Character Background:   Albert Meek

Albert Meek is anything but meek. He is a former Union officer who found himself out of a career after the War ended, because there was no need for his specialty—weapons. Albert was good with a gun, any kind of gun, pistol or rifle, and he knew how to take care of them and how to get the most results from them. He could field strip and reassemble any weapon faster than any man in the Army. He liked guns—his father was a gunsmith—and he knew how to use one. It made Albert feel very important during the War, and very frustrated and useless when the War ended. There was no more need for his abilities, and he was used to having the respect and admiration of others. He was also used to having the money that went along with his rank and prestige.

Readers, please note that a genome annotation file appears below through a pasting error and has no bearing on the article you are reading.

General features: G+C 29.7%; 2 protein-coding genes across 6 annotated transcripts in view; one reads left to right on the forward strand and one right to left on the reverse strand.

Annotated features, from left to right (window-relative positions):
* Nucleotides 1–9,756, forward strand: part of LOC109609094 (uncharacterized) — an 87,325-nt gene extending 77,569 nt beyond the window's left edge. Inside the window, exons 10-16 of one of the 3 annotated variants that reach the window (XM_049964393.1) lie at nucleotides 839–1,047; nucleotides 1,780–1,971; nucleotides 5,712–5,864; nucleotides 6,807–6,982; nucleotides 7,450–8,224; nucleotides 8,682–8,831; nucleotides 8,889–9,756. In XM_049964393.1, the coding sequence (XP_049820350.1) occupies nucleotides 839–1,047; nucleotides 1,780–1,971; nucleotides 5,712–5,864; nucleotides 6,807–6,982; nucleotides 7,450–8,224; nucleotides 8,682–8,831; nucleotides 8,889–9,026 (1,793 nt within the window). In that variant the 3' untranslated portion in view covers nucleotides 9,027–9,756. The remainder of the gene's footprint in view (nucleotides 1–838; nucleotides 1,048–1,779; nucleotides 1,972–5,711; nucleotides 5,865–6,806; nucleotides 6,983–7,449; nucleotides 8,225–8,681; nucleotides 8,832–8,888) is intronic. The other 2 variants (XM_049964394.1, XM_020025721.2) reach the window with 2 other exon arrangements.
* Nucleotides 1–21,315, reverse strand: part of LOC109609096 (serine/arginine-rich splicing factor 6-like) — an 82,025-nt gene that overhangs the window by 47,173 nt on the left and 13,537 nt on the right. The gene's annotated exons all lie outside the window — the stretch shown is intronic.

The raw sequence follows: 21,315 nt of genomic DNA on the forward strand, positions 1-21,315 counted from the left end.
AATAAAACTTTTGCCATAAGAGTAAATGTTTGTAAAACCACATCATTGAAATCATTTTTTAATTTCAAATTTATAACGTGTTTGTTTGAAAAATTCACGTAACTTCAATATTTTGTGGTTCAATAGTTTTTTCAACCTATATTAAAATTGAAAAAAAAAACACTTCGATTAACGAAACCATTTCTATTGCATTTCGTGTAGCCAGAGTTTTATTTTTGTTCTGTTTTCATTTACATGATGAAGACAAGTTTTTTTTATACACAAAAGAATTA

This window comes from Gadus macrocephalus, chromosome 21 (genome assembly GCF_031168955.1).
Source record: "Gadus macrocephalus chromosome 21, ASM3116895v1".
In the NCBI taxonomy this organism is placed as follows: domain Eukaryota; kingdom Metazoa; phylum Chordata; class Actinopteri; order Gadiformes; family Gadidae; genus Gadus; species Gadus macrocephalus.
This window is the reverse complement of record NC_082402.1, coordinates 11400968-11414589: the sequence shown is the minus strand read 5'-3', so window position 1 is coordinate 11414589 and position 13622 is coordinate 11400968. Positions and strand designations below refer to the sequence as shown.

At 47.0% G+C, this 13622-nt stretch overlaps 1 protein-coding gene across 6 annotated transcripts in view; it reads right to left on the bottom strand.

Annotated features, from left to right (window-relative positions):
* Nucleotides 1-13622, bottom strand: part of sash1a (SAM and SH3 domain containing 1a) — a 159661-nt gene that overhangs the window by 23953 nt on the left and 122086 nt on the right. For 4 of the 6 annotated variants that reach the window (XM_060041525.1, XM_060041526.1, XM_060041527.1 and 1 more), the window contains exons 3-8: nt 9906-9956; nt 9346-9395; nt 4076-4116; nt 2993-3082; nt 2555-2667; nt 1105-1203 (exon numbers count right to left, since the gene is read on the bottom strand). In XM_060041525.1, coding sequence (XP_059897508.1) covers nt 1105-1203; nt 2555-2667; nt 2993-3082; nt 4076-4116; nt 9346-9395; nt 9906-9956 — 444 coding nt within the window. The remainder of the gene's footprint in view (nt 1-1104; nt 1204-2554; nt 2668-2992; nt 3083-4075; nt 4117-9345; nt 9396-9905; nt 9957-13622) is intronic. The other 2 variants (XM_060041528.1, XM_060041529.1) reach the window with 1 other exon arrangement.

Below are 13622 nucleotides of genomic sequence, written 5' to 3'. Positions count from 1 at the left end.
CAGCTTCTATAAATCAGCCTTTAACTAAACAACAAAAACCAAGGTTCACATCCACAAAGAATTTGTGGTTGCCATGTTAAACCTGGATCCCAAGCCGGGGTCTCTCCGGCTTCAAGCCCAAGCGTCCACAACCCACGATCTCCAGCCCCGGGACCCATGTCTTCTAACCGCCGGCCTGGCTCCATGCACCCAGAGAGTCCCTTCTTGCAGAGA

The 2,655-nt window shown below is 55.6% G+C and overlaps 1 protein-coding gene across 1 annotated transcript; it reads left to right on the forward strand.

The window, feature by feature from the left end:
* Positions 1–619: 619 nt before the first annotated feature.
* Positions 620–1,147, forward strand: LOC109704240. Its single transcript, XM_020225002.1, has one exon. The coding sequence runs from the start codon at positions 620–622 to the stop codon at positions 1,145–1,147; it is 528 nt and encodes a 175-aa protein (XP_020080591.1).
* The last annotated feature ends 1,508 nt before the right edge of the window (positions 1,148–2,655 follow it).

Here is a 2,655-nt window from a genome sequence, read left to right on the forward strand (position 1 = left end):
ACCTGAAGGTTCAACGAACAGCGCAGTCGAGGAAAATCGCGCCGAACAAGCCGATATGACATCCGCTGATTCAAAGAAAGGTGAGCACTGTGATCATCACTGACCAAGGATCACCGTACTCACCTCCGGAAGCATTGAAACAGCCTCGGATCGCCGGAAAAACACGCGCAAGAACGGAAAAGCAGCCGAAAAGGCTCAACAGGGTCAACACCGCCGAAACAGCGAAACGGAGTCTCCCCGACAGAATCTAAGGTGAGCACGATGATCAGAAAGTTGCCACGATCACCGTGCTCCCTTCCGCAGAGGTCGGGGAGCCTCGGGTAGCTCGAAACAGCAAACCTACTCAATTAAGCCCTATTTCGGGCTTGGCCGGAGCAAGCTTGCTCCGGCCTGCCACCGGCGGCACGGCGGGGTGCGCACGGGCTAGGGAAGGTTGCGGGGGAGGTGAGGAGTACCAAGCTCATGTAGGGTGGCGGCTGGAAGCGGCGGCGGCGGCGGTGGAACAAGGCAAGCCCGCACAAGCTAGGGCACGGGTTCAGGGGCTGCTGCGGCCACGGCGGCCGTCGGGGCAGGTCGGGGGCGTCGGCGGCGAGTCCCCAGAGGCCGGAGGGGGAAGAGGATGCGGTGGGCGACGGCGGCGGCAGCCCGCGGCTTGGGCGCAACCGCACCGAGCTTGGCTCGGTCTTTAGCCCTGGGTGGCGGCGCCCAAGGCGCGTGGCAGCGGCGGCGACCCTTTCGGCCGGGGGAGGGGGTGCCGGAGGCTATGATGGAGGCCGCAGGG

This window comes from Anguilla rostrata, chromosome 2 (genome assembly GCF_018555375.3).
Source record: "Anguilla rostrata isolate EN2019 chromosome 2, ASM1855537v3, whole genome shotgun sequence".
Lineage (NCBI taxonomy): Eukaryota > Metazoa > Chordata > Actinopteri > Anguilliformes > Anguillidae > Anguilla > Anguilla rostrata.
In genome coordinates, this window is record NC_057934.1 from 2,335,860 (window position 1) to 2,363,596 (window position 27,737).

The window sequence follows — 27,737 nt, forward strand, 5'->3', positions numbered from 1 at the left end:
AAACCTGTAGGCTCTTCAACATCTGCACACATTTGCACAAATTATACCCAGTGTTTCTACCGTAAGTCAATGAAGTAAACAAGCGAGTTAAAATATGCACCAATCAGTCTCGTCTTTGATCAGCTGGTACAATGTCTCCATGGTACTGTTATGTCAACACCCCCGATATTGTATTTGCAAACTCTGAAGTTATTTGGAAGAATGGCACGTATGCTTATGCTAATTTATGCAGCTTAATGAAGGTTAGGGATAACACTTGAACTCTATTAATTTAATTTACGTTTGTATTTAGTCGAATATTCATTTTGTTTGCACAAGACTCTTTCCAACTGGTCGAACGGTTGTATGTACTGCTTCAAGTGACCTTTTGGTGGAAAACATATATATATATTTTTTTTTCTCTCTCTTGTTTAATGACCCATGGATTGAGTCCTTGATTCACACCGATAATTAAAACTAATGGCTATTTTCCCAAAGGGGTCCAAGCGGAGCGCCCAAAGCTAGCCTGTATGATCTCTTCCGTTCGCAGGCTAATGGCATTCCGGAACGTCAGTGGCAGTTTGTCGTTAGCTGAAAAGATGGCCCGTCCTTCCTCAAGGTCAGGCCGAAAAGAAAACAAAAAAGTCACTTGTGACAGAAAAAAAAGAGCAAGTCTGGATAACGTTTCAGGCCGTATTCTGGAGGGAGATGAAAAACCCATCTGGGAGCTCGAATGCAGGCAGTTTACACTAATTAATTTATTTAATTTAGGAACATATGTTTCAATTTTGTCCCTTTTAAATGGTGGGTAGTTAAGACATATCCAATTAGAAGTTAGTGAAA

After the War ended, he moved around from town to town, hiring out his skill as a marksman to work as a deputy sheriff and part-time bounty hunter. Albert was a man with a very strong sense of honor, and he was offered money many times to be a hired killer, but that was something he did not believe in. He believed in loyalty to his men, to his country, and to his flag. And he believed that they owed him that same loyalty. When he was discharged after the War instead of being given the promotion he felt he was owed, Albert believed that his country had failed to honor their duty to him.